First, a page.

United States Privacy Laws
A number of U.S. states have passed comprehensive privacy laws. There are also numerous privacy-related federal bills that are still in the proposal stage, some of which could preempt state laws if passed.
One of the strongest state privacy laws is the California Consumer Privacy Act (CCPA), which was passed in 2018 and is designed to give consumers more control over how their personal information is used.
The CCPA grants California consumers certain rights, including:
- The right to know what kind of personal information businesses collect from them
- The right to delete the personal information that businesses collect from them
- The right to opt out of the sale of their personal information to third parties
- The right to not be discriminated against for exercising their rights
Section 1798.110 of the CCPA outlines California consumers' rights to know what kind of information businesses are gathering from them and to access their personal information.
Any organization that does business with consumers that live in California needs to abide by the CCPA's rules, as failure to comply with the CCPA can result in fines of up to $7,500 for each intentional violation.
Global Privacy Laws
If your business collects personal information from consumers who live in countries with privacy legislation, then you need to make sure that you are aware of and in compliance with those countries' privacy laws.
The European Union's main privacy law is the General Data Protection Regulation (GDPR), which applies to any business that processes the personal data of or sells products or services to citizens of the EU.
The GDPR gives consumers in the EU many rights concerning their personal data, including:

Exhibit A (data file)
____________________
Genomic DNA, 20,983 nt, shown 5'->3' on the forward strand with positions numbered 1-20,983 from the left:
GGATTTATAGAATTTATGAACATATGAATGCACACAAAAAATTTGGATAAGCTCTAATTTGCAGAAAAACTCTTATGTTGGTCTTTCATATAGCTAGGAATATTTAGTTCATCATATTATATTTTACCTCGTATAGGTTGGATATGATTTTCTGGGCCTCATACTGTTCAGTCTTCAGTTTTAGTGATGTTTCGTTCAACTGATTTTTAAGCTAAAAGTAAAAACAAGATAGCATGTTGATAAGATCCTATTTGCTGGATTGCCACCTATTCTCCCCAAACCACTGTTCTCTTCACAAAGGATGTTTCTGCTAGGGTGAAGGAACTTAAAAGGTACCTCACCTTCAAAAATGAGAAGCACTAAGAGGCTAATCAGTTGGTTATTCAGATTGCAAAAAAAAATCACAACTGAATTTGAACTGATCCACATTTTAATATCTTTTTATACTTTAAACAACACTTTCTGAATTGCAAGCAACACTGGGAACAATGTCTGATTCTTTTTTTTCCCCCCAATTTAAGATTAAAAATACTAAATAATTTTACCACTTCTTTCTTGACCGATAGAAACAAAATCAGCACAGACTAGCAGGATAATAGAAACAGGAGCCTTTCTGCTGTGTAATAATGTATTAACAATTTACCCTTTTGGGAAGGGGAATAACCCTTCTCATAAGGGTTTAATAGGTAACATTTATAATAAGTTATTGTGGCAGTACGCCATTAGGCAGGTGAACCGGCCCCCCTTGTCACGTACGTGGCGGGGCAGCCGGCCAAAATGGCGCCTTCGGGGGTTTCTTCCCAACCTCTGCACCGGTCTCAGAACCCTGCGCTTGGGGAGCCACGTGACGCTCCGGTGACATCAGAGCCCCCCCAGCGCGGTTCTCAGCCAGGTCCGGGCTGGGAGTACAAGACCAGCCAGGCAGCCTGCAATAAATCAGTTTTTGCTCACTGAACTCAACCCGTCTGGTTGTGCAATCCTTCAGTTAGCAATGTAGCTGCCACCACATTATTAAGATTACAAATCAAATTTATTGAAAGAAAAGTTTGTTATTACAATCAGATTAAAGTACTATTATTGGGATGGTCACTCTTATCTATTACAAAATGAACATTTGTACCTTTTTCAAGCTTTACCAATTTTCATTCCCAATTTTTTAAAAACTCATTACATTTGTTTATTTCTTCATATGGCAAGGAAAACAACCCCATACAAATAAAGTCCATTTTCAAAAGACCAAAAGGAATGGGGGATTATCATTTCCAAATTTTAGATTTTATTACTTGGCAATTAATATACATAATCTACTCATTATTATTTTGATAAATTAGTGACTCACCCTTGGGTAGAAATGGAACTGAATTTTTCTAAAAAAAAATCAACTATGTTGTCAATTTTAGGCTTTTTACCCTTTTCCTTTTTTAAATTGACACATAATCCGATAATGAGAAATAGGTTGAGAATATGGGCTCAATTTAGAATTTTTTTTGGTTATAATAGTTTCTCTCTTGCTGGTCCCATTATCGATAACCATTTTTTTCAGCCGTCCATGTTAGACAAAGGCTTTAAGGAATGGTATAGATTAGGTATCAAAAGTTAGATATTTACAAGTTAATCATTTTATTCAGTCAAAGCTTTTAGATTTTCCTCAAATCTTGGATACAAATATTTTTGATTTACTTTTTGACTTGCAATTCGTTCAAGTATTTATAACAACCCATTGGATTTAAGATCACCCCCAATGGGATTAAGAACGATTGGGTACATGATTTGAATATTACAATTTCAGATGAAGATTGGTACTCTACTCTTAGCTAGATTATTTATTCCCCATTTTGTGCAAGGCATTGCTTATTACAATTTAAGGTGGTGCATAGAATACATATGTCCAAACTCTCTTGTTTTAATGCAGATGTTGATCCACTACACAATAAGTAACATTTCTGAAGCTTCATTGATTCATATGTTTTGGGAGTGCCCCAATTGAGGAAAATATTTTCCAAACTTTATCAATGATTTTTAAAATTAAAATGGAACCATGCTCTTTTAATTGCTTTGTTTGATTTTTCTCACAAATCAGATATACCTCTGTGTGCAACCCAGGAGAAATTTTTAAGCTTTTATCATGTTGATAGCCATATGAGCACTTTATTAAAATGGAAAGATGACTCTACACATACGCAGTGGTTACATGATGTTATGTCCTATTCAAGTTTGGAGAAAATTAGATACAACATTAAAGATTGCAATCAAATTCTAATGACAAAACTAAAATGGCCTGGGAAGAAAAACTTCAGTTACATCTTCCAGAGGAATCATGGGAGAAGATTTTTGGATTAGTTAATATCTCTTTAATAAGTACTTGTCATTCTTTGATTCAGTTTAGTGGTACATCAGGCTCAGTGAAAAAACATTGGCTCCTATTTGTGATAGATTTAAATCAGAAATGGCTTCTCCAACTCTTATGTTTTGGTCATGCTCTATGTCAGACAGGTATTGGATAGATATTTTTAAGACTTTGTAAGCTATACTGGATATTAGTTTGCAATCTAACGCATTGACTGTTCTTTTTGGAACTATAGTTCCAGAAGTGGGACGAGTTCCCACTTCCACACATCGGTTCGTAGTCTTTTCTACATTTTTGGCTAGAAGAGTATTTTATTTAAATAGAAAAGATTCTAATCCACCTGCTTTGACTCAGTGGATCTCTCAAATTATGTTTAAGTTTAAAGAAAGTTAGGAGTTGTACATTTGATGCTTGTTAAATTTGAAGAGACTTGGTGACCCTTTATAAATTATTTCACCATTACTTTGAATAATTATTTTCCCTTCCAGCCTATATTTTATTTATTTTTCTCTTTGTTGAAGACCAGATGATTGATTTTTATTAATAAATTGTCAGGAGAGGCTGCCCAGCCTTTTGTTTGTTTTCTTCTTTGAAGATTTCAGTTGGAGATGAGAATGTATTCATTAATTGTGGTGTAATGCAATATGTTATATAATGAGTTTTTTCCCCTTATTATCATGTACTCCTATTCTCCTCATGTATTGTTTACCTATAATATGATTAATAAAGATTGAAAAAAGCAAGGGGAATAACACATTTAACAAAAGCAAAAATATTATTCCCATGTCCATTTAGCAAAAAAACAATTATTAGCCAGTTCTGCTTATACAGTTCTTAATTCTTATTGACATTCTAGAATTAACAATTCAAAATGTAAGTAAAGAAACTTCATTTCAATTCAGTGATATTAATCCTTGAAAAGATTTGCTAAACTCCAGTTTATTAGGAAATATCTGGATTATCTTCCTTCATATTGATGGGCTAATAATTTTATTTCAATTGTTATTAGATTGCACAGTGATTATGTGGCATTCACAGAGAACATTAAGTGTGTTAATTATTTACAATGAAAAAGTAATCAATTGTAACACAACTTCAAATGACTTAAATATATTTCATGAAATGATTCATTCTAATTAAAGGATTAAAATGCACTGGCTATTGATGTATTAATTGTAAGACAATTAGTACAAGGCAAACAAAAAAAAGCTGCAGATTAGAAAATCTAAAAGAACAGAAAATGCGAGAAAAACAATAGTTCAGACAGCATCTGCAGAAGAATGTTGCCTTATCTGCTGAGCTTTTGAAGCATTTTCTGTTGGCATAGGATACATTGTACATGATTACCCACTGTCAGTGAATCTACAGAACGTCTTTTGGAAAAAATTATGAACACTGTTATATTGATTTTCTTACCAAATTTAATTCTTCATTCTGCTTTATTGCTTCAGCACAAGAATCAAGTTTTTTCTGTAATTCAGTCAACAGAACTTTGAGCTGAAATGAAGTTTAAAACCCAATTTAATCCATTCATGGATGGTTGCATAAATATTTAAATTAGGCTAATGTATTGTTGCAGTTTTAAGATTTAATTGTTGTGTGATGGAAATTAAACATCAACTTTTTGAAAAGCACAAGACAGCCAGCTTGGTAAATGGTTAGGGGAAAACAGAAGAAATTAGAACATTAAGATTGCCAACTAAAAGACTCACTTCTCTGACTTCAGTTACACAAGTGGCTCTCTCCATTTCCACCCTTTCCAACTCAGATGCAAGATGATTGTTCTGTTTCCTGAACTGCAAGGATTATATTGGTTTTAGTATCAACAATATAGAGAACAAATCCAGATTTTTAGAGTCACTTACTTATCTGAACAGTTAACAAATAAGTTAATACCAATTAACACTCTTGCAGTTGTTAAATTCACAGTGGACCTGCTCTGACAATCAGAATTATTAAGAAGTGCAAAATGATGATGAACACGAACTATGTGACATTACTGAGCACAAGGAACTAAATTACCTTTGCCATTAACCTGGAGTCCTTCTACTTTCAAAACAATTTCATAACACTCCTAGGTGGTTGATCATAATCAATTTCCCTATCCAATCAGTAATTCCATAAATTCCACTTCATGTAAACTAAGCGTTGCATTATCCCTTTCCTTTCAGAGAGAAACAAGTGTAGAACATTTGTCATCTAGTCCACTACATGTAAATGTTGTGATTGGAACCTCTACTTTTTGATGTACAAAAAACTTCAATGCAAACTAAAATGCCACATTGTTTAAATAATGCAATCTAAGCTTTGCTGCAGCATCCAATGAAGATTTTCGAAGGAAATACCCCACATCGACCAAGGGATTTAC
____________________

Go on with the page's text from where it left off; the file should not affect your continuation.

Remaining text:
- The right to know how their data is used
- The right to access, edit, or delete their personal information
- The right to object to having their data processed
Chapter 3 of the GDPR details the rights of EU consumers concerning their personal data.
The GDPR also requires that businesses get consent from consumers before processing their data. Failure to comply with the GDPR can result in financial penalties of up to 4% of your business's annual revenue.
What Personal Information You Collect
How You Collect Personal Information
Let users know whether you collect personal information directly, such as through a contact or sign-up form, or indirectly, such as through cookies or third-party analytics services.
The S.C. Johnson Privacy Notice lets users know the different ways that it collects information, including when users directly provide their information to the company, as well as through IP addresses, cookies and beacons, and from third parties:
What You Do With the Information You Collect
It's important to inform users why you are collecting their personal information. You should never collect information just for the sake of having it, and should have a clear purpose for every piece of data that you process.
Who You Share the Information You Collect With
How You Secure the Information You Collect
What Rights Users Have Pertaining to Their Personal Information
Users need to know how to get in touch with you in case they have any questions or concerns. This is where a clause outlining your contact information is beneficial.
A landing page is a place where users end up after clicking a link in an email, on an ad, or on another website. This type of web page includes a call to action in the form of a button that takes users to a different site, as with a click-through landing page, or as a contact form, as with a lead generation landing page.
The goal of a landing page is to convert users to customers, and it usually offers a lead magnet in return for users' information.
- What personal information you collect
- How you collect personal information
- What you do with the information you collect
- What third parties you share information with
- How you keep information secure
- What rights consumers have
- How users can contact you